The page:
Investors took a beating in the first half of 2022 and are now hoping, dare I say praying, that the worst is over. This newsletter assesses today’s risks to stock and bond markets and decision making in the context of the Margin of Safety principle.
Year to Date Review
For the first six months of 2022 (if MCS clients’ assets were treated as one large portfolio), on average clients lost 3.3%, after fees. For comparison purposes, the S&P 500 Total Return Stock Index (S&P 500) lost 20%, and the Bloomberg Barclays Aggregate Bond Index lost 10.4%. The range of MCS individual client returns was from a gain of 0.6% to a loss of 12%.1
The clients with the lowest returns had large legacy tech stock exposure. Clients with the highest returns owned legacy positions in oil stocks that outperformed after Russia’s invasion of Ukraine. Overall, MCS client returns were shielded from the bond and stock market losses by the focus on safer short-term bonds, which did not materially decline in price.
2022 Marks the Beginning of the End of an Investment Era
It is the Era that saw central banks destroy bonds as safe, reliable investments worldwide.
The destruction of bond yields started after the Japanese stock and real estate meltdown in 1989, with the Bank of Japan eventually pushing rates to near zero to support their economy. Later financial crises would encourage central banks in Europe and the US to do the same. (Central banks control the cost of money by setting or influencing key interest rates and by adding or removing money from the financial system.)
By depriving investors of interest on safe bonds, central banks enabled Wall Street to sell investors on increasing their allocations to riskier investments like stocks, real estate, alternatives, all manner of leveraged investments, and exotica like cryptocurrencies.
Fiduciaries worldwide, people whose legal obligation is to exercise prudence on behalf of the clients whose money they manage, should have known better.
Now, with inflation raging, bond yields are starting to perk up again after a long drought, handing steep losses to many investors. (Higher yields mean lower prices.) True, there are inflation plays like commodities and, if you are nimble enough, the ‘rotation trade’ to commodities, dividend stocks, or value stocks can work, but it is not easy to pull off – even for experts.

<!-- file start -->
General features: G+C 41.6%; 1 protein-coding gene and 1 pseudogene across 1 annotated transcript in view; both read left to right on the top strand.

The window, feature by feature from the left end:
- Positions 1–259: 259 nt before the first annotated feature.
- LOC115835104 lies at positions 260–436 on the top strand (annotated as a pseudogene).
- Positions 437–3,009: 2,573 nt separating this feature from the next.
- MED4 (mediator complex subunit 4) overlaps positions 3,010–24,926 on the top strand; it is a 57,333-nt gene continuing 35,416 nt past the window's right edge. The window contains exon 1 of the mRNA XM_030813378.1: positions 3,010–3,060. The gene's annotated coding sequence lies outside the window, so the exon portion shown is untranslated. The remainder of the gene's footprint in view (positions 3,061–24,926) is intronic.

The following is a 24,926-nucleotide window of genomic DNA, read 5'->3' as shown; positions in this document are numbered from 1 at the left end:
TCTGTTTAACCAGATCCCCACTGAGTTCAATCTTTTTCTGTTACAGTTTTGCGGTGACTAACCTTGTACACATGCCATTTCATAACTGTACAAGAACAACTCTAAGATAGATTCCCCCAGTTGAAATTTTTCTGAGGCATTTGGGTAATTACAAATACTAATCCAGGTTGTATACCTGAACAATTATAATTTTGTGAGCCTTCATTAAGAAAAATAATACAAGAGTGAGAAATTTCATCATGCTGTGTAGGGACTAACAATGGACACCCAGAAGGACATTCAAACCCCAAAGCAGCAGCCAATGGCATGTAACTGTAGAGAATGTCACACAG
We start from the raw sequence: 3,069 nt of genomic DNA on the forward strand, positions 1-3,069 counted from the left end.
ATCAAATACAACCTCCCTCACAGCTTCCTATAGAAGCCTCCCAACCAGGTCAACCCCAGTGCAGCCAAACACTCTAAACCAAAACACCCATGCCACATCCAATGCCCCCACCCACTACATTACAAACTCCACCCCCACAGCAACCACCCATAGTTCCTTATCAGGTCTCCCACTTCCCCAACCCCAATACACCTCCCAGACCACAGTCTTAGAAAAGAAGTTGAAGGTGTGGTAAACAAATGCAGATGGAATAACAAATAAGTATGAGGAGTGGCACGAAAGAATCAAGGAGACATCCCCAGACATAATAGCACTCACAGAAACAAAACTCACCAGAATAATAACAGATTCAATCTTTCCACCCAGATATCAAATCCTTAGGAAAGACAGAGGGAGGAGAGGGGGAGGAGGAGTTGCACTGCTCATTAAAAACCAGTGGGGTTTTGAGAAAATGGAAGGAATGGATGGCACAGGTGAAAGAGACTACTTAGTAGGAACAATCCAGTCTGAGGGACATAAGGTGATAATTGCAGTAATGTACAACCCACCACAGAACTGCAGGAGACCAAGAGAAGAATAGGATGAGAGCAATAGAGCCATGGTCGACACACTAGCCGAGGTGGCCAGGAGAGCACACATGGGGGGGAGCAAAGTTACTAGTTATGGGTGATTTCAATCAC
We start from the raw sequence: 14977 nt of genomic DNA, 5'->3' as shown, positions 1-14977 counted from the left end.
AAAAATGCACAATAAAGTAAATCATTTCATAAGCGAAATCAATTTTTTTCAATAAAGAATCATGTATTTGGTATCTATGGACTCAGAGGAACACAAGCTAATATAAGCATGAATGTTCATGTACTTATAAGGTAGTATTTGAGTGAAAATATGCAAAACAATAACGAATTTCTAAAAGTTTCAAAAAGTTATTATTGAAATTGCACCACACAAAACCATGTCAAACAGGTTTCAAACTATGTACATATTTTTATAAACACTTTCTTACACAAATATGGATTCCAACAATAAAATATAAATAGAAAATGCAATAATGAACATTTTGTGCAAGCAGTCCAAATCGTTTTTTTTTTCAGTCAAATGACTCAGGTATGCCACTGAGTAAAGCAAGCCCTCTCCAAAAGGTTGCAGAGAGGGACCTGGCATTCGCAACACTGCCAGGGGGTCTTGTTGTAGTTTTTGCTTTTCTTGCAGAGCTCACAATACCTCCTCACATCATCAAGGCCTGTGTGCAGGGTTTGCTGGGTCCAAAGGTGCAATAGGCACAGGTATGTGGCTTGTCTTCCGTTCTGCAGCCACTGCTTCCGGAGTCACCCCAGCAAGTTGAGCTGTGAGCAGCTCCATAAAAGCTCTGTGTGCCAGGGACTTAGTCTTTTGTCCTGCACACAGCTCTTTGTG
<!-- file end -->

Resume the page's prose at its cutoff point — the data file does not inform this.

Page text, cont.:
None-the-less, it is the early days of what is likely to be an increasingly painful episode for most investors.
The world has shifted to a higher-friction / higher-cost environment due to the pandemic, de-globalization, geo- political realignments (NATO, China/Russia), US political polarization, intentional destruction of public trust in media and experts, war, demographics (higher dependency ratio = higher inflation2), energy transition away from fossil fuels, and climate change, to name a few.
Still, hope abounds for a soft landing or shallow recession, characterized by decreasing inflation and modest- but-soon-to-end interest rate increases going forward. Such an outcome would be good news, but I’m not going to bet your money on it.
The Limitations of Expert Knowledge
An important thing to know is that those who are addressing inflation do not have a full understanding of it. Really, no one does3. With that in mind, some beliefs in economics should be carefully examined.
One of those beliefs is called ‘R-star’ or the interest rate which keeps the economy at full employment while keeping inflation constant or benign. It seems logical that there could be a ‘Goldilocks’, not-too-hot-not-too-cold, interest rate, right?
Another example is NAIRU, or the Non-Accelerating Inflation Rate of Unemployment. NAIRU is a goldilocks level of unemployment, not-too-hot-not-too-cold, that represents the lowest rate of unemployment the economy can bear before undesirable wage inflation is triggered, forcing businesses to raise prices at an accelerating rate.
The problem with these beliefs is that, even if these rates exist, their properties are poorly understood. Under what conditions do they hold true, and how do they vary over time? Do we even have enough data (large enough sample) to evaluate their properties? How does one target a rate that can’t be observed and thus confirmed?
Another belief is that surveys which ask people to estimate future inflation somehow offer meaningful guidance about what inflation will be years from now. It’s the self-fulling prophecy idea.
The Federal Reserve Bank of Cleveland released Economic Commentary #2021-19, Oct 18, 2021, titled, “Whose inflation Expectations Best Predict inflation?”4 From that commentary is this excerpt (italics and paragraph breaks added for emphasis and clarity):
“Considerable attention has turned to the question of whether this surge in inflation will persist into 2022 and beyond.
An answer could come from developments in inflation expectations. People’s expectations about future inflation influence their behavior, and thus their expectations are thought to play a role in shaping inflation. Inflation expectations should be able to give us an idea of where inflation is headed.
However, there are several measures of inflation expectations, and they don’t always agree.